Soulpepper Theater Company isn’t moving everything to New York for the month of July. Its theater in Toronto’s Distillery District will still be open, with six productions on two of its three main stages. But a dozen other Soulpepper shows are headed for Manhattan, and 65 artists are making the trip. Add support staff, and it’s quite a hefty operation.
“I look forward to seeing nothing in New York because I’ll be busy,” Gregory Prest, an ensemble member who is cast in four of the New York shows, said amiably one May afternoon at the Young Center for the Performing Arts, Soulpepper’s home.
He’d been writing a play in an empty classroom when the company’s founding artistic director, Albert Schultz, popped in to say hello, then brought up a field trip planned for Yankee Stadium. More than 60 members of the Soulpepper crowd have signed on to watch their beloved Toronto Blue Jays play there on July 3, a day off from performing.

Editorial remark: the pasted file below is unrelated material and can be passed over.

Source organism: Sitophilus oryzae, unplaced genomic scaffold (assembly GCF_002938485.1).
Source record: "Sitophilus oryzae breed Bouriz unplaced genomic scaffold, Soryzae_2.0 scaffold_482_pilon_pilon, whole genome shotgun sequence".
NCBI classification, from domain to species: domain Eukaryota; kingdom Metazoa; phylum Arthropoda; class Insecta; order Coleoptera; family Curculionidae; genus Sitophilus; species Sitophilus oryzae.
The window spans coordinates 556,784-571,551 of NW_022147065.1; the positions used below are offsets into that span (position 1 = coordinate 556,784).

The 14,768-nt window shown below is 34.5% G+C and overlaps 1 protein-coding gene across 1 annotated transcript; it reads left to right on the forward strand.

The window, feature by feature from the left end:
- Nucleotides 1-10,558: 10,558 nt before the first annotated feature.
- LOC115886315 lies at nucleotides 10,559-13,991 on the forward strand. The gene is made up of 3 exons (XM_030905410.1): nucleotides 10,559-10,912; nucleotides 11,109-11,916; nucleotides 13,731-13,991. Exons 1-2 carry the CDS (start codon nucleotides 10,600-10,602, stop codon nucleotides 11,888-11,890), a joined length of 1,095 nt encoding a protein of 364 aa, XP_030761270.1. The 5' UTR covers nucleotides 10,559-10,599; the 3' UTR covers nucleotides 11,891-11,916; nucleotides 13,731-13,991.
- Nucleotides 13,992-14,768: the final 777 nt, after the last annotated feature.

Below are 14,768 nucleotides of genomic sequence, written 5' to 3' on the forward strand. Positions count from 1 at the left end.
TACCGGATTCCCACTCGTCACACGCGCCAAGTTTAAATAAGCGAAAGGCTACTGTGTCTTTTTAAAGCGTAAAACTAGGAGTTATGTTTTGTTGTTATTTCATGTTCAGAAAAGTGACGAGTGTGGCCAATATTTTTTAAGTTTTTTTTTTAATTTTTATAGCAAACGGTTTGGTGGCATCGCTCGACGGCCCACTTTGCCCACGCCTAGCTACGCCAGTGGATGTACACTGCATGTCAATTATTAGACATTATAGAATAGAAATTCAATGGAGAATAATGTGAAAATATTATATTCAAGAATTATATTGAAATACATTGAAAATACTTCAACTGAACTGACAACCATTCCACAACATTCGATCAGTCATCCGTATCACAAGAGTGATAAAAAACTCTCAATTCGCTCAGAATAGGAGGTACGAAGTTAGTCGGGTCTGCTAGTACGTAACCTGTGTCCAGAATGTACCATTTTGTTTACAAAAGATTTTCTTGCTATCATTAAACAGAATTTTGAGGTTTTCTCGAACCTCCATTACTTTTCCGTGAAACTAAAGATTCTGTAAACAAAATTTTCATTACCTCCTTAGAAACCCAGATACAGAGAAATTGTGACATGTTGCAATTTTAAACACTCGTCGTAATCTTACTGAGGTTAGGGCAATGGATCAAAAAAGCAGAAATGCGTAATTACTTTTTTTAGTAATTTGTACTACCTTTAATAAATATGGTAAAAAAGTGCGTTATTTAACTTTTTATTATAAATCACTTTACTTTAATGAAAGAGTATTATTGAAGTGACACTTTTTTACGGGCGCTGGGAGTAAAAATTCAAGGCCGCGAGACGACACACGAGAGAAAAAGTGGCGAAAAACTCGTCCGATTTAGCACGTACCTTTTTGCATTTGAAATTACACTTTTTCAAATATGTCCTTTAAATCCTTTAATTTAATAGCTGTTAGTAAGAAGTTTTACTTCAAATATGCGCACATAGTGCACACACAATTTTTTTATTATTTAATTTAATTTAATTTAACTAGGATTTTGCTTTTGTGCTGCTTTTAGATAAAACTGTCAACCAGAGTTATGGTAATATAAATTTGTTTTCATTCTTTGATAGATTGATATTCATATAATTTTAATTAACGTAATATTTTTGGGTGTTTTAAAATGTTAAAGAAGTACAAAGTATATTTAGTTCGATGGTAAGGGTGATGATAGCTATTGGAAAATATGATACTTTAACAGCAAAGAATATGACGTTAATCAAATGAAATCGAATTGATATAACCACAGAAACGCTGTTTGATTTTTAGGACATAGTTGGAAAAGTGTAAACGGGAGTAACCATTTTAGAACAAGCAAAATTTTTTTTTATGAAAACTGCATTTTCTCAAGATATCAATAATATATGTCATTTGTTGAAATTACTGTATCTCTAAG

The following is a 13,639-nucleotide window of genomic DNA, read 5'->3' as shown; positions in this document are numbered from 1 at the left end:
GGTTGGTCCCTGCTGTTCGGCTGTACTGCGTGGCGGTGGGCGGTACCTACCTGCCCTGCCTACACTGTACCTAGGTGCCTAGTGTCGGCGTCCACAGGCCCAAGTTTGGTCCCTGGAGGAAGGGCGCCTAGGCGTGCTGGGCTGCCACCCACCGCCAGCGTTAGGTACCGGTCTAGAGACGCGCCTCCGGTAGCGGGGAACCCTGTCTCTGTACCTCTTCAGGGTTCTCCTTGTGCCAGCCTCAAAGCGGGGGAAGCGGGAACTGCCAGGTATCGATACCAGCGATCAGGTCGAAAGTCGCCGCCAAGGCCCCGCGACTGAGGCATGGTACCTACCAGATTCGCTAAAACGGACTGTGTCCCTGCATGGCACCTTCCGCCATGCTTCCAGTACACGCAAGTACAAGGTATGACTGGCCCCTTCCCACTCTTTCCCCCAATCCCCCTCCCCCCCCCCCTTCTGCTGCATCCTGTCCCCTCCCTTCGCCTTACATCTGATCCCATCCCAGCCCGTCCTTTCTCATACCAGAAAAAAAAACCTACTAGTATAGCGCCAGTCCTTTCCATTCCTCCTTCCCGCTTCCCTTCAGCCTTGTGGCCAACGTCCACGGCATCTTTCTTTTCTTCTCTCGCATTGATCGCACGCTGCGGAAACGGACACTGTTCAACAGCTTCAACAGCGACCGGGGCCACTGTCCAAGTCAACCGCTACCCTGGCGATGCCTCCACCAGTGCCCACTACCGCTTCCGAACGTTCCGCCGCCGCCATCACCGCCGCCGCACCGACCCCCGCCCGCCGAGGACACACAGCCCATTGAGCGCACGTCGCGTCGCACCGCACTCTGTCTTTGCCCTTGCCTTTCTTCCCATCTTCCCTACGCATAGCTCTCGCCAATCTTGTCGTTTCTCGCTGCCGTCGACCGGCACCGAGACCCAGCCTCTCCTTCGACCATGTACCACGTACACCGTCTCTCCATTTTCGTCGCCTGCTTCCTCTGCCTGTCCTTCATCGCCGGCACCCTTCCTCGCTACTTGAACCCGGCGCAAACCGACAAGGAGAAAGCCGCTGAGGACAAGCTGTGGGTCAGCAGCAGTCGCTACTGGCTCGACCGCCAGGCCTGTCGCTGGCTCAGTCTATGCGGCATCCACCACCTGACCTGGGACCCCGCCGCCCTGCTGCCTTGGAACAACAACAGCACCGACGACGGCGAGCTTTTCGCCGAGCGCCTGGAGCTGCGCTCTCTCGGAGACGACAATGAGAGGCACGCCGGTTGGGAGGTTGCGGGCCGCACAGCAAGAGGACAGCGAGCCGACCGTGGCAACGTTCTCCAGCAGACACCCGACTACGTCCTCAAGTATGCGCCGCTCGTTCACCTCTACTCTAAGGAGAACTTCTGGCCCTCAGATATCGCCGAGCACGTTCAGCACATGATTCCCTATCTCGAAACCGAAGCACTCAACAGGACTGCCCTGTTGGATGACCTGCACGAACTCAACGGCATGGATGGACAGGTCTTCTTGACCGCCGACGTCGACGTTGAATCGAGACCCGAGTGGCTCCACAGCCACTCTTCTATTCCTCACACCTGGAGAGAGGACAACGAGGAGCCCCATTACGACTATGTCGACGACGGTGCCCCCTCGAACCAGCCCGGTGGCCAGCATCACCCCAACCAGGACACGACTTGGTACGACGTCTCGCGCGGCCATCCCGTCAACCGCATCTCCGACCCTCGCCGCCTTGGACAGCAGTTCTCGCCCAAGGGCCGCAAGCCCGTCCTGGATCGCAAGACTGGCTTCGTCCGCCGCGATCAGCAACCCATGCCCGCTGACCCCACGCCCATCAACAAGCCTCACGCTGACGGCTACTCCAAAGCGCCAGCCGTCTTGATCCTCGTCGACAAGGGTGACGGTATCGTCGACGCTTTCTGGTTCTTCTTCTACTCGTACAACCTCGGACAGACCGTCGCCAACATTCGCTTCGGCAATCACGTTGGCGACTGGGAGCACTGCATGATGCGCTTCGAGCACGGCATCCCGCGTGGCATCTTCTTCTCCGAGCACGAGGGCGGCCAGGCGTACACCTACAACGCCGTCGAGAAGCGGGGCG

“Muppets,” Mr. Prest said, affectionately mocking his colleagues, himself, their New York excursion. “A Muppet family vacation.”
In Mr. Schultz’s office upstairs, a long wall was covered with framed photographs, including one of him at 23, playing Romeo 30 summers ago at the Stratford Festival. But the eye-catcher was on the opposite wall: a giant horizontal grid, hand-drawn by Mr. Schultz in overlapping hues of fat-tipped marker. Likely inscrutable to anyone but him, this was his rendering of the schedule for New York, with each of the scores of activities assigned to its segment of a day. He called it his “crazy Basquiat thing.” It looked like a calendar of frenzy.